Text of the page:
- Designer : Erik G. L’Heureux
- Design Team : Chua Gong Yao, Patricia Chia
- Country : Singapore
Text description provided by the architects. A small hut like addition of 1,560 square feet (145 square meters) to an existing landed residential property in the Holland Village neighbourhood of Singapore is composed of a folded aluminium veil textured across the horizontal surface. This screen, set proud to the structural wall 10-inches (250-millimeters) mitigates thermal heat gain while producing a delightful pattern of light and shadow. The pattern across the façade is stretched along the horizontal axis, and stacked in three patterns, denying the normative conventions of scale to the two-storey object. Windows behind the veil are positioned to differing alignments and sizes, reinforcing a play of position and scale to undermine any registration of floor positions about the volume.
The veil itself covers opaque and transparent surfaces alike, rendering the architecture as a discrete, almost toy-like object. Four specific protrusions – two for the entrance and exit, one for the skylight, and one for an unobstructed view – extend beyond the veil in a form that appears to be stretched and pulled. These disruptions are fabricated in concrete extending the inner structure to the exterior. Various other windows need for natural illumination are faced with operable screens in the same veil pattern allowing ventilation, lights, and view without the normative disruptions to the architectural façade while creating an atmosphere of hazy diffuse light and comfortable temperatures.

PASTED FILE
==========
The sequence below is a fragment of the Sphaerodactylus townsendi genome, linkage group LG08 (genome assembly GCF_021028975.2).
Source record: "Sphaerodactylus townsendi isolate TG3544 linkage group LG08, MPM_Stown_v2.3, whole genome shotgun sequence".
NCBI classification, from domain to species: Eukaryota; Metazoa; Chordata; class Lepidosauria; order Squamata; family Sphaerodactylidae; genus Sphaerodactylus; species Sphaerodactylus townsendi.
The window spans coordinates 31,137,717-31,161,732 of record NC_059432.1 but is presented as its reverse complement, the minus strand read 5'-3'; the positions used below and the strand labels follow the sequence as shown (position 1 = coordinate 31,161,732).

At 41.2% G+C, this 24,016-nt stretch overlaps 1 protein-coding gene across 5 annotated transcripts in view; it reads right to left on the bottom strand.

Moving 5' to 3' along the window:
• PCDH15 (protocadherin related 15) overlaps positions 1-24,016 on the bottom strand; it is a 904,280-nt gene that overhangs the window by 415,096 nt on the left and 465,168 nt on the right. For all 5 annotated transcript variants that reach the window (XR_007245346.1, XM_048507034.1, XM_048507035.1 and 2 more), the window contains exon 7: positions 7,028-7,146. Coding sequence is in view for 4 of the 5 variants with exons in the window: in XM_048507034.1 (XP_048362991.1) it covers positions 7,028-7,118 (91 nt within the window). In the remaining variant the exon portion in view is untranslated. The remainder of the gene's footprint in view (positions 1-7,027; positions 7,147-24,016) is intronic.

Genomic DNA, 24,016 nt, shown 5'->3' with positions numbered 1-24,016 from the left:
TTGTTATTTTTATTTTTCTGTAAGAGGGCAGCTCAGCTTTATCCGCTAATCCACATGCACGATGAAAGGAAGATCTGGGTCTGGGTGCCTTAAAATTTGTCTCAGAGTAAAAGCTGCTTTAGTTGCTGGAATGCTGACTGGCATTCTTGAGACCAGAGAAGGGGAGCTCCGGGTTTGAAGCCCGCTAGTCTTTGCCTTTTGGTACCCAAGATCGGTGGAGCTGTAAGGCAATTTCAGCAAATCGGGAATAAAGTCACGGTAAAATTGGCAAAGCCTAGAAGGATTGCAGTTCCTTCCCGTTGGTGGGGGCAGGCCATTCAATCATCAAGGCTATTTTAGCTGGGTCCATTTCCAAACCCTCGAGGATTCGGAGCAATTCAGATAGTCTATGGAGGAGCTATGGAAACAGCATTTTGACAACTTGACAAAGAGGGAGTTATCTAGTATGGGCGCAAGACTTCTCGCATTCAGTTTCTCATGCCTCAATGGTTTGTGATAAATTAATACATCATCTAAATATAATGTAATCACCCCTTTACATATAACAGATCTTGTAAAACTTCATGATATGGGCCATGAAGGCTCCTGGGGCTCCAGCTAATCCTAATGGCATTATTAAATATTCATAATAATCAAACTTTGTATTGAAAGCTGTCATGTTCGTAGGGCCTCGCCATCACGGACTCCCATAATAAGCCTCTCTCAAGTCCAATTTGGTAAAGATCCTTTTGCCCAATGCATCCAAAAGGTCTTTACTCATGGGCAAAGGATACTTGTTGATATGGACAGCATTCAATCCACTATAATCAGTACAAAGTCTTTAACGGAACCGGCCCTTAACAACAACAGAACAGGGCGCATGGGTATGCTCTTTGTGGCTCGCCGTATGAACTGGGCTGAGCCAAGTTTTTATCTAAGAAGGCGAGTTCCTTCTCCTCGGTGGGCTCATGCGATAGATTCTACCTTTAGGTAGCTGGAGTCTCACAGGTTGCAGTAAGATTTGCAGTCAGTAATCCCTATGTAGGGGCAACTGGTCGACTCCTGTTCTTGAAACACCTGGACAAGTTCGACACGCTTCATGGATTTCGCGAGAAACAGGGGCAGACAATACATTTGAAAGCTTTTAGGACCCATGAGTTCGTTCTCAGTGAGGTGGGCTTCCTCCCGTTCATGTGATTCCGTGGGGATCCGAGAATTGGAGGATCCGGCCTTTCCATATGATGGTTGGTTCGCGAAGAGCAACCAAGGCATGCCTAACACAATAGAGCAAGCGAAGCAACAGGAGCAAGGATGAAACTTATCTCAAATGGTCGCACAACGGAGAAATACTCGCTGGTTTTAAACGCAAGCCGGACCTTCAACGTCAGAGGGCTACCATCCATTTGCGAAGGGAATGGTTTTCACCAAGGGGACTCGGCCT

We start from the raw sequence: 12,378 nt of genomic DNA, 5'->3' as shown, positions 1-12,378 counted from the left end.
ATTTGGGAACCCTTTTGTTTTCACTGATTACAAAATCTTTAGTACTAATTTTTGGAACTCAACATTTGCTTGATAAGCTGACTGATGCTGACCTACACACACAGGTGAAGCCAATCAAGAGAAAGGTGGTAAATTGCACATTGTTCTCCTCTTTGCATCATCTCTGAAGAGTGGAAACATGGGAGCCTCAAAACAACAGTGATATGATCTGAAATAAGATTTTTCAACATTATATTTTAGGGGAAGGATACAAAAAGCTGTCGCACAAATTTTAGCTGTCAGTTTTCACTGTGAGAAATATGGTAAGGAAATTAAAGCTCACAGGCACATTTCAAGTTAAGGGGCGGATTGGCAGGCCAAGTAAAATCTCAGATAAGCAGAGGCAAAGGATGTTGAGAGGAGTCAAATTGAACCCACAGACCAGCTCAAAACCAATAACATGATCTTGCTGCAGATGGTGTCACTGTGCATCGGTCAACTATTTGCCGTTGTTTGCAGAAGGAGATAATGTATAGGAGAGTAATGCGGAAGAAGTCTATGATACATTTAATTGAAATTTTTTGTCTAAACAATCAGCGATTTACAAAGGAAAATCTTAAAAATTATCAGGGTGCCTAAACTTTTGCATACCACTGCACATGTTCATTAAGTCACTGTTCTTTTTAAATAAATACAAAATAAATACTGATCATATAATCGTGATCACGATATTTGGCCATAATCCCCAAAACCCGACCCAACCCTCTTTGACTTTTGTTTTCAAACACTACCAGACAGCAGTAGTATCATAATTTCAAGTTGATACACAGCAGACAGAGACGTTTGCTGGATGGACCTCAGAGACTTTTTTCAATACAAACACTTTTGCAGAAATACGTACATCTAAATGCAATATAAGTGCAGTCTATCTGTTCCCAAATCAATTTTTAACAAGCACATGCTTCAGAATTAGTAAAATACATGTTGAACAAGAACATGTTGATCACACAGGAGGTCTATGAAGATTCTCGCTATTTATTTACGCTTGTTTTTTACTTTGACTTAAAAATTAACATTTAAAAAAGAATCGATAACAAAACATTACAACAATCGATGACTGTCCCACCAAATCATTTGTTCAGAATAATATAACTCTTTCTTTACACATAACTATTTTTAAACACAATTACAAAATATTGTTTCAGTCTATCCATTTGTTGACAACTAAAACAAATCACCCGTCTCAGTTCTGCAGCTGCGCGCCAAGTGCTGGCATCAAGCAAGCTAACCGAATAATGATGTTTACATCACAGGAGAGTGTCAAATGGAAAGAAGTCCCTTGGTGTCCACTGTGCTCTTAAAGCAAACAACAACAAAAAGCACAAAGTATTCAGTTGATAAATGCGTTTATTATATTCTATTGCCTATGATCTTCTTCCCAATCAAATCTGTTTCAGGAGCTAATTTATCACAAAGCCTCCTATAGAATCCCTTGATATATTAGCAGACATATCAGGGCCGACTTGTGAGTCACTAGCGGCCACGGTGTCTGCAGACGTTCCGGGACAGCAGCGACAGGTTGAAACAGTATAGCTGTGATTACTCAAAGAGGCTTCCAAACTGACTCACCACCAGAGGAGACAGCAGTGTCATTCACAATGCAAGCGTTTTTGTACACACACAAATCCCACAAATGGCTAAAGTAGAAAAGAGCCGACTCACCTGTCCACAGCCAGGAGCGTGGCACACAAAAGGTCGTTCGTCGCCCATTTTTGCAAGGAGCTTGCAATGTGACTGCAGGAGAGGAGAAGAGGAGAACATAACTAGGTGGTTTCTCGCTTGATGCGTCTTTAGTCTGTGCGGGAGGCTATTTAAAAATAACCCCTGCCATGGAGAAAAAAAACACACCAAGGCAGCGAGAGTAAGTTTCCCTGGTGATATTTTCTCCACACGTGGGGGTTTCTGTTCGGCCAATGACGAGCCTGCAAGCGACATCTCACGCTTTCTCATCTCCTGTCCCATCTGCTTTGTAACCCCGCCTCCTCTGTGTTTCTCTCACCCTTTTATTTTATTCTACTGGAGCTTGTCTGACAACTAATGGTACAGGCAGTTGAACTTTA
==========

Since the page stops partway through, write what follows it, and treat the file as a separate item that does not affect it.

Limited site area and setbacks transform the idealized hut form, carving it obliquely in plan, and thus creating a dramatic geological-like volume. Within, a bedroom, dining room and living room extension are found on the ground floor. A painting studio and gallery are found on the second storey, bathed in a veiled light quality as it is illuminated while protected from the heat and glare of the intense tropical sun. A simple yet generously scaled interior stair wraps about the interior chamfered walls, merging the various levels. Sandwiched by an 8-inch (200-millimeter) floor line and roof line, the hut house works with reduction as an architectural concept – reduction of materials, tones, and volumetric complexity – to amplify the presence of the veil and of the architecture itself.